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Palmyra Area School District has put two plans in place for its students this fall — one for elementary students, and another for the middle and high school grades.
“We are starting our middle school and high school with an alternating day schedule,” district superintendent Bernie Kepler explained.
That means students with last names beginning with an A through K will be in school on some days, students with last names beginning with an L through Z will be in on the others.
Students at home will be taking classes through a “synchronous model” that lets them participate in classes remotely.
“They’ll log in, they’ll see the teacher’s screen, they’ll hear the teacher and they’ll see the teacher at times,” Kepler said. “The next day, it will be the opposite group of students.”
The district has offered parents who are not comfortable with having their secondary students in a school an option to have them home every day, he added. From there, they can participate either in the synchronous class schedule or attend the Cougar Academy, an asynchronous program that lets students work on their own schedule.
At the elementary level, Kepler said, “all students are coming in full time,” although some parents are opting to keep their children home full time, either to participate in synchronous learning or enroll in Cougar Academy.
In fact, the superintendent said, enrollment in the cyber program has jumped dramatically. Most years, the district has about 10 elementary-age students in the program, he said; already for the coming academic year, enrollment is at 145.
“And that’s just at the elementary level,” Kepler said. “We reassigned three teachers just yesterday. They’re going to be doing the Cougar Academy with those students.”
There’s also an increase in the number of secondary students enrolled in the program, he noted, although the increase is “not as significant.”
Although the academy program is asynchronous, he stressed that “teachers will still monitor their work. They will communicate with the students” as needed.
The school approved the reopening plan during a special meeting on July 27. Classes are scheduled to resume Aug. 31.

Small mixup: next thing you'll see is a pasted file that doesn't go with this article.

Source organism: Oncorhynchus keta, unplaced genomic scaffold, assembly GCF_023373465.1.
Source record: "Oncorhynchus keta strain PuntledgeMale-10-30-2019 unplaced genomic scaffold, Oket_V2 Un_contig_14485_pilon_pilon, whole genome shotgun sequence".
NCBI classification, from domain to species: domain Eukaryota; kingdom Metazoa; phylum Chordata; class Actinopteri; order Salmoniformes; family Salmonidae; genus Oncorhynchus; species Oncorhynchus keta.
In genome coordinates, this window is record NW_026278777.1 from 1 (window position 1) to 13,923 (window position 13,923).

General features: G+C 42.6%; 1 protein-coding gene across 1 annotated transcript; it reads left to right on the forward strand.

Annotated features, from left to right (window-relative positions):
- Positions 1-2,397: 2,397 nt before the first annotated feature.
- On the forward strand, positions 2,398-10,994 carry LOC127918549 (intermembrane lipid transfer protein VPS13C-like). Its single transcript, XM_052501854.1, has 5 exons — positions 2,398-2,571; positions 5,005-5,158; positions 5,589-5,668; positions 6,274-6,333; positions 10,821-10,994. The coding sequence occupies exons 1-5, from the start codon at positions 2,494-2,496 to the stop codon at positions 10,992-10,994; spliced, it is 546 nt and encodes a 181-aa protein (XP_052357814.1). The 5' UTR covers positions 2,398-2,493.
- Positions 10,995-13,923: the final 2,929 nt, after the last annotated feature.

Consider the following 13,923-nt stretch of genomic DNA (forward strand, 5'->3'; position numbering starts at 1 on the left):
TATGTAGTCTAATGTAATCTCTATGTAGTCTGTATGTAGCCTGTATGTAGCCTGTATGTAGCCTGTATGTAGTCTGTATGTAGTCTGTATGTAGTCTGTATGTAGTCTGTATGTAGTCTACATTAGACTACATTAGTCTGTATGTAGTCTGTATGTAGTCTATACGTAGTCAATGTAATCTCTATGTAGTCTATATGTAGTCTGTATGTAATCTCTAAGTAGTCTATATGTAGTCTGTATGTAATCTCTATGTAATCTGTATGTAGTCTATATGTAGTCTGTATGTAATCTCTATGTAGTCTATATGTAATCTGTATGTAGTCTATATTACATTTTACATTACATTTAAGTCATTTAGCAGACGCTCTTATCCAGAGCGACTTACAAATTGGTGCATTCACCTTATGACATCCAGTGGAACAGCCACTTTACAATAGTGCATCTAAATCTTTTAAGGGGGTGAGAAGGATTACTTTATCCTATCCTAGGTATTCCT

The decision followed two surveys of parents to get their feedback, Kepler said.
“There is obviously a great level of concern for the health and safety of their students,” he said. “But about 85 percent of our elementary respondents in our first survey were hoping to send their students to school full time.”
Read More: CLSD super says most parents want in-person schooling, discusses plan for fall
A revolving schedule is more difficult to arrange for younger students, he said, especially in households where there is a single parent or both parents work.
“We’re working to create the greatest social distancing possible,” the superintendent said.
Students with individualized education programs can choose to attend classes in person every day, he added, so they can receive the attention they require.
Kepler said the Palmyra district used approximately $500,000 in government assistance — from the federal CARES (Coronavirus Aid, Relief, and Economic Security) Act and the COVID-19 Disaster Emergency School Health and Safety Grant — to hire the equivalent of 1.5 additional teachers and buy extra cleaning supplies for the schools.
Read more: Breaking down 2020-21 Lebanon County school budgets, district-by-district
They also ordered tables and chairs so the high school can expand its cafeteria space into the atrium.
Parents were asked to let the district know their decision for in-person or remote learning by Aug. 3. It’s still possible to change the decision, he stressed, although parents should work directly with their school principal to make last-minute adjustments.
The district is trying to be flexible so that parents can change their minds as circumstances related to COVID-19 develop.
Read more: [Column] Plans for return to school vary greatly among school districts
“We feel we can make those changes most of the time,” Kepler said. “If a student wants to come back into the building more, we believe we can do that rather easily. If students need to stay home every day, we can do that readily.”
The biggest issue would be students who want to join Cougar Academy, he said, “because we’re at capacity for students in that program.”
Read more: 3 lessons from how schools responded to 1918 pandemic worth heeding today
Fortunately, he said, the district was already providing its students with iPads and laptops, so the cost to adapt to remote learning wasn’t as high as it might have been. A portion of the grant money, he said, helped to buy additional technology for teachers.
The curriculum has been adjusted, Kepler said, so that there is some time built into the program to teach students how to use their at-home technology.
“But we’re poised to open, and we’ll provide a much stronger at-home model than we had March to June,” he said.
Of course, he added, “this is an ever-evolving issue. There will be more guidance coming out all the time.” For instance, he said, the governor just recommended curtailing school sports until January.
“Every day, there’s new information we’re working through,” Kepler said.
Updates will be posted as needed to the district website at palmyraportal.org.
Read all of LebTown’s COVID-19 coverage here.
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